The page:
Debt ceiling debates in Congress, consumer confidence: What to know this week

·9 min read

Investors this week are set to closely monitor developments in Washington, D.C., as lawmakers race to pass legislation to avoid a government shutdown by the end of the month and debate raising the debt ceiling. Elsewhere, economic data on consumer confidence is also due for release.

The Senate is expected to vote Monday on a procedural motion over the legislation passed by the House of Representatives last week. That bill included a plan to temporarily fund the government through early December, and came alongside a measure to raise the government debt ceiling through December 2022.

The latter point has been an area of contention for Senate Republicans, who are only narrowly outnumbered by Democratic lawmakers in both chambers and who have threatened to block the bill in its current form. 

Senate Republicans including Minority Leader Mitch McConnell have suggested that Democratic lawmakers should use the budget reconciliation process to raise the debt ceiling without Republican support. McConnell has, however, supported a short-term government funding bill that excludes a debt ceiling suspension. 

"If they [the Democrats] want to tax, borrow and spend historic sums of money without our input, they’ll have to raise the debt limit without our help. This is the reality,” McConnell said on the Senate floor last week.

Democratic lawmakers, for their part, have called for the move to raise the debt limit be bipartisan to prevent the government from defaulting on its obligations. The Treasury Department has warned that the U.S. could default on its debts as soon as October in absence of congressional action. 

"The U.S. has always paid its bills on time, but the overwhelming consensus among economists and Treasury officials of both parties is that failing to raise the debt limit would produce widespread economic catastrophe," Treasury Secretary Janet Yellen wrote in an op-ed in the Wall Street Journal last week.

Federal Reserve Chair Jerome Powell also warned of the consequences of a failure to raise the debt ceiling during his post-FOMC meeting press conference last week.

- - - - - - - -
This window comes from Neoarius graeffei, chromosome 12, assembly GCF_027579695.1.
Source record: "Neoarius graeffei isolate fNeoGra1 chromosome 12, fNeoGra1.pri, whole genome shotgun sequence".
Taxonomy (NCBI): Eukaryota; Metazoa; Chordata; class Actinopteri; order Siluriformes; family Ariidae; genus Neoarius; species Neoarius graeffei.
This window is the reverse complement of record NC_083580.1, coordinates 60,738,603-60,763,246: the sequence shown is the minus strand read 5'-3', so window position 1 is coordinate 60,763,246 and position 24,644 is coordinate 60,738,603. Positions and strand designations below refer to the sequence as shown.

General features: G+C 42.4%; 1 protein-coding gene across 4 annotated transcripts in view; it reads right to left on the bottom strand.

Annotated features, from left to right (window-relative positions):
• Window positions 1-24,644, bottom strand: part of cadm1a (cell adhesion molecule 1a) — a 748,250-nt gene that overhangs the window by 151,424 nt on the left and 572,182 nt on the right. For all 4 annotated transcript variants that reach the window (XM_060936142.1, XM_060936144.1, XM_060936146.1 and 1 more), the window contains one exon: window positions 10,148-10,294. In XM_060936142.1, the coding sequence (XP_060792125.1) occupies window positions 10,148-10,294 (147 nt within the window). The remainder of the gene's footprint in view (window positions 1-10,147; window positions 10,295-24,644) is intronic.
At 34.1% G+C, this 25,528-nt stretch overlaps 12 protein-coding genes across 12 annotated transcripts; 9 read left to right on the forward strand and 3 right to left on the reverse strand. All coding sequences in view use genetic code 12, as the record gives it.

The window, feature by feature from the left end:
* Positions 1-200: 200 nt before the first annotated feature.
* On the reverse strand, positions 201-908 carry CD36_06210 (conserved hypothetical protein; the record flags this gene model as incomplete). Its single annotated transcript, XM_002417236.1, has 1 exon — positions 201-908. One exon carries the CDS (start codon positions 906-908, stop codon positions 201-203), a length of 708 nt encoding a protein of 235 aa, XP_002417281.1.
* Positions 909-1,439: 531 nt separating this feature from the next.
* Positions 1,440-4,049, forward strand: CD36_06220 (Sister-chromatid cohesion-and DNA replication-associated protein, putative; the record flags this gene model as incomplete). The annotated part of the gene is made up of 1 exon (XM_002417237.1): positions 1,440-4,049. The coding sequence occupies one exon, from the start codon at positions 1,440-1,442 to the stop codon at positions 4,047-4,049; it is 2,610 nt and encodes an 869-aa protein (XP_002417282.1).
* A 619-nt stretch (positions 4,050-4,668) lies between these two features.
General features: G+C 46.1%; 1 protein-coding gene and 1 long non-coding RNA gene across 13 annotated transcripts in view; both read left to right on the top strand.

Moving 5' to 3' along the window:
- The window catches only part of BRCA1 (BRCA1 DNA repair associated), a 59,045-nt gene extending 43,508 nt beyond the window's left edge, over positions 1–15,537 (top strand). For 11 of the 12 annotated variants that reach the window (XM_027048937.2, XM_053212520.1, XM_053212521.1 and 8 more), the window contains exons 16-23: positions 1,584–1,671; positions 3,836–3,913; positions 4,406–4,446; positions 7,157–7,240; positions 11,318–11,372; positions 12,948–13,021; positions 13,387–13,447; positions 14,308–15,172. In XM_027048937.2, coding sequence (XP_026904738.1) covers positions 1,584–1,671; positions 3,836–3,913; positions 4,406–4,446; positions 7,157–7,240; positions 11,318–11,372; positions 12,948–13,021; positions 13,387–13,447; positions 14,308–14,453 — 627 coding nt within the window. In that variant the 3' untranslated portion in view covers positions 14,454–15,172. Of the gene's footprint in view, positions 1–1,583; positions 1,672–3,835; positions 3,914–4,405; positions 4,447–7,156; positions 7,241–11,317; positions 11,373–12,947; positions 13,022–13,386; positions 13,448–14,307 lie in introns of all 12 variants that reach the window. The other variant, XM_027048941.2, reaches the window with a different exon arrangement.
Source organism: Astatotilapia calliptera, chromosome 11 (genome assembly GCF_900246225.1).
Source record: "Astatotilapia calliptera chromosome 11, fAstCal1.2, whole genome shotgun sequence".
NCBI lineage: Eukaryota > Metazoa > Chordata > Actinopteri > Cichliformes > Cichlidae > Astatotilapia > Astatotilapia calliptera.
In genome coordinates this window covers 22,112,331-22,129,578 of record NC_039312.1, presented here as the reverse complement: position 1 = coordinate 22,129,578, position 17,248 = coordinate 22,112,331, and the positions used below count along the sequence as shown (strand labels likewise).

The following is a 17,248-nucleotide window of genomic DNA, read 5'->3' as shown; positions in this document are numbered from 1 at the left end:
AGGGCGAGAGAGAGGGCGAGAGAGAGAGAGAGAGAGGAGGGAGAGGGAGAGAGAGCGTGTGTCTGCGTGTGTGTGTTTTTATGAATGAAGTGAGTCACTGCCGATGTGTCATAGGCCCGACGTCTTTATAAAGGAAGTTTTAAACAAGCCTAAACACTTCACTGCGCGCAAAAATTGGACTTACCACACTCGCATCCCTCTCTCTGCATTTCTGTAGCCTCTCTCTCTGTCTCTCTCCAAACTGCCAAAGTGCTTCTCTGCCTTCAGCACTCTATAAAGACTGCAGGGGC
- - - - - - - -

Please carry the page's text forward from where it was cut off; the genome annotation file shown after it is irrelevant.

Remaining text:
"It's just very important that the debt ceiling be raised in a timely fashion so that the United States can pay its bills when and as they come due. That's a critically important thing," he said. "The failure to do that is something that could result in severe reactions, severe damage to the economy and to the financial markets ... no one should assume that the Fed or anyone else can protect the markets or the economy in the event of a failure." 

A dead Elm tree is removed on the West Front of the Capitol in Washington, Friday, Sept. 10, 2021. (AP Photo/J. Scott Applewhite)
A dead Elm tree is removed on the West Front of the Capitol in Washington, Friday, Sept. 10, 2021. (AP Photo/J. Scott Applewhite)

Amid the standoff, the Office of Management and Budget began warning federal agencies last week to prepare for a potential government shutdown. The reminder served as a standard warning one week out from Congress's deadline to reach an agreement to at least temporarily continue funding the government. 

Though leaders of both political parties have agreed that a continuing resolution to avoid the shutdown at the end of the month is needed, the ongoing tension over raising the debt limit has served as a potential roadblock in this effort. 

"We still expect Congress to avert a partial government shutdown at the start of October. Republicans won’t vote for the current continuing resolution being touted by the Democratic leadership, which also includes a new debt ceiling suspension," wrote Paul Ashworth, chief North America economist for Capital Economics, in a note Friday. "But we expect a Plan B to emerge next week with the latter stripped out, which Republicans will support."

"The bigger issue is that there doesn’t appear to be an easy path to raising the debt ceiling by mid-October, which is when estimates suggest the Treasury’s will exhaust the 'extraordinary measures it is currently using to keep the lights on," he added. 

Investors have also grown jittery as the debates wore on, with stocks posting their worst day since May last week amid a confluence of concerns that also included debt concerns with China Evergrande.

Many strategists, however, have suggested market participants need not be overly concerned about the impacts of a potential government shutdown. 

"Historically, we've seen that government shutdowns tend to be short-lived," Jordan Jackson, JPMorgan Asset Management global market strategist, told Yahoo Finance Live on Friday. "We also know that for those non-essential federal employees, they do get furlough pay as well."

"If it lasts more than 30 days, it's certainly going to have a bigger impact on the economy. But generally speaking, these shutdowns tend to be short-lived and markets — while they may correct in the short-term — they do sort of continue to grind higher," he added. "I think it's certainly a risk in terms of a short-term mini correction there. But again, with all the liquidity out there, I think any sort of blip in the markets will be short-lived."

Historical equity performance during and immediately following a government shutdown has also tended to point to a muted market impact.